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#WhenYourParentHasMS You Stand Strong for MS Research

Blog Summary

From a young age, I have been interested in the science behind my mother’s multiple sclerosis diagnosis. I knew that I wanted to be part of the medical community. After many years working in the hospital during my undergraduate career, as an emergency medical technician, as well as shadowing neurosurgeons and performing research during my master’s program, I chose the bench (research) over bedside (treating patients). At that time, a majority of therapies targeted symptoms, not the source, of MS, and there were no therapies available to treat progressive MS. So, I have researched neurodegeneration and repair in the brain; specifically myelin repair.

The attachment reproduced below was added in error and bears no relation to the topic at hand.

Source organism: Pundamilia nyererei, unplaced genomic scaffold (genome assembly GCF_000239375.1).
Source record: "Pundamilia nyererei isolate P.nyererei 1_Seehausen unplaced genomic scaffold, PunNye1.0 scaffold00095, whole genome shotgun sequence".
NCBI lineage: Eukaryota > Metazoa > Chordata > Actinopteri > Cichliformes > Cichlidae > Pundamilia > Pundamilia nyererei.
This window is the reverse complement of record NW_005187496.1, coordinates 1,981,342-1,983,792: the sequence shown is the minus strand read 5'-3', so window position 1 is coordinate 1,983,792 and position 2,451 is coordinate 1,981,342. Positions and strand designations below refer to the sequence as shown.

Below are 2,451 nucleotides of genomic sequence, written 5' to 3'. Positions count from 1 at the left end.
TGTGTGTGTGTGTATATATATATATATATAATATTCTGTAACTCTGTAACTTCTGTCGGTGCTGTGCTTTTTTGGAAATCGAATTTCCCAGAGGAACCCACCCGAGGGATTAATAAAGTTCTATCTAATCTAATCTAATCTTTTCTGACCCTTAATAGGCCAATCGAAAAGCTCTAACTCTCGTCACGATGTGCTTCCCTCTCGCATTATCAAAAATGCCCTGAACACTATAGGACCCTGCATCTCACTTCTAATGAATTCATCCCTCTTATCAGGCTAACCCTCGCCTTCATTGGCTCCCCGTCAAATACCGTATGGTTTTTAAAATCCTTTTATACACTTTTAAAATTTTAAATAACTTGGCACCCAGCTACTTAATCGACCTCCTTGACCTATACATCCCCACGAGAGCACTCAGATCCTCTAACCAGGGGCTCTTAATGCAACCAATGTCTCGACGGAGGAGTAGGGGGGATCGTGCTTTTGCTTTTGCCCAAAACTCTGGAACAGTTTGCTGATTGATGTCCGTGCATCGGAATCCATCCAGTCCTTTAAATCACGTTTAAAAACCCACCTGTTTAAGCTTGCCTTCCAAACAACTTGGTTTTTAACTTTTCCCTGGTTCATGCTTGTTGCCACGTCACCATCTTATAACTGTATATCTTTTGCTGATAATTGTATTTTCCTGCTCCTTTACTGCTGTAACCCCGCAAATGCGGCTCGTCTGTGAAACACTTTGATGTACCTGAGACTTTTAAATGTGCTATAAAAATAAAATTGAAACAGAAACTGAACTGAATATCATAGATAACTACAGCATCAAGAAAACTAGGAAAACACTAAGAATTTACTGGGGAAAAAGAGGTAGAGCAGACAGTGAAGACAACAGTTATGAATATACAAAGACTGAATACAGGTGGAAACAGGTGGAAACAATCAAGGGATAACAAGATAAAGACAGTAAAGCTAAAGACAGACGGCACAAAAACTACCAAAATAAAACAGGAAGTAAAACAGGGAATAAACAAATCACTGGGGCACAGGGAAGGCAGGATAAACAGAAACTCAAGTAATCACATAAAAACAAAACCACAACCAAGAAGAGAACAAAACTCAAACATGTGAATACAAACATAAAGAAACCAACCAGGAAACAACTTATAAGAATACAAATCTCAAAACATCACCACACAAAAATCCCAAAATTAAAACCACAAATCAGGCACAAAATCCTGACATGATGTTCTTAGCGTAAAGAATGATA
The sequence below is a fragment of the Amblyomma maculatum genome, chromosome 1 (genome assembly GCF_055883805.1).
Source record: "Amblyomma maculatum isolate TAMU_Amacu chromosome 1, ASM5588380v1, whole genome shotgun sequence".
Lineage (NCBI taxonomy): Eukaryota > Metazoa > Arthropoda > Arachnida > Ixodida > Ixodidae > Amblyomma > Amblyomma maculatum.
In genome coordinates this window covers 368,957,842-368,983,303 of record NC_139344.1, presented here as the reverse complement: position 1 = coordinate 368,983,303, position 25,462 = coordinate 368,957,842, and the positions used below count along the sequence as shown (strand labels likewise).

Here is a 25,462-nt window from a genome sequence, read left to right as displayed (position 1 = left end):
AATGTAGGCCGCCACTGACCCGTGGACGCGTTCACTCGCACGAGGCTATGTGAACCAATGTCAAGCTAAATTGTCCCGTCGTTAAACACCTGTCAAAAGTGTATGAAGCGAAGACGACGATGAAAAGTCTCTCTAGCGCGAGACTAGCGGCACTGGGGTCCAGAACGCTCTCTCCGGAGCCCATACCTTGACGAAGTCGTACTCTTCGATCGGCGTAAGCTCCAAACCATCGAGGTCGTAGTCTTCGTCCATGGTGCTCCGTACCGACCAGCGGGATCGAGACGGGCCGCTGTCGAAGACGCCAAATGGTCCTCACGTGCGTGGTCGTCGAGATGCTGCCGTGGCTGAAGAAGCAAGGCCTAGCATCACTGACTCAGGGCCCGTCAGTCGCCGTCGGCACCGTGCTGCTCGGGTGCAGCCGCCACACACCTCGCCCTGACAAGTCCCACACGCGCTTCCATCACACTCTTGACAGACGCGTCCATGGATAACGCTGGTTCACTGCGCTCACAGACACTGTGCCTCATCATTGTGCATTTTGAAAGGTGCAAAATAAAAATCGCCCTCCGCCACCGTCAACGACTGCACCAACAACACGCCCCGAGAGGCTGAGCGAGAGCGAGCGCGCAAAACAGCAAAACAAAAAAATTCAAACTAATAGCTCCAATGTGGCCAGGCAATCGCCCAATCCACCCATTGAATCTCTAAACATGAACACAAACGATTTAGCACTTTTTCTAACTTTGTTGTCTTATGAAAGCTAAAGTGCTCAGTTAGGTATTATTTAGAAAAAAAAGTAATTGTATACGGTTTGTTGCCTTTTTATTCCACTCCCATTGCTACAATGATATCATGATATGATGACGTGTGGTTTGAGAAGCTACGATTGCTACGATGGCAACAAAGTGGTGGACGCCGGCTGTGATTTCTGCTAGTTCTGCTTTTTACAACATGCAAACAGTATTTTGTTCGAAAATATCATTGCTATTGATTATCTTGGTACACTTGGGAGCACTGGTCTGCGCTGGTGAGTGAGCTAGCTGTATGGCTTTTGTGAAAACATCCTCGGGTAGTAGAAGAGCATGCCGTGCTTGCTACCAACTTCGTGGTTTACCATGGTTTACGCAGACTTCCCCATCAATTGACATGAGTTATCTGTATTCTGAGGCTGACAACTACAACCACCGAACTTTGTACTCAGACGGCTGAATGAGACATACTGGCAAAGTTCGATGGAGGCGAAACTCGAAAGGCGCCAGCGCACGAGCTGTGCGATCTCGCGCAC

In July, I started as a National MS Society research fellow at Northwestern University Feinberg School of Medicine in the lab of Stephen D. Miller, PhD. In addition to my focus on myelin repair, as a neuroimmunologist, I have the opportunity to pursue selective immune suppression. Ideally, selective immune suppression will lead to decreased (or even absence of) relapses, and myelin repair will mean the ability to repair damage.  As neurodegeneration underlies MS, effective disease-modifying therapies need to both regulate the immune system and promote restoration of neuronal function, including remyelination. Soon, I hope to be able to move from pre-clinical therapeutic trials into patient trials – and improve peoples’ quality of life in all stages of MS...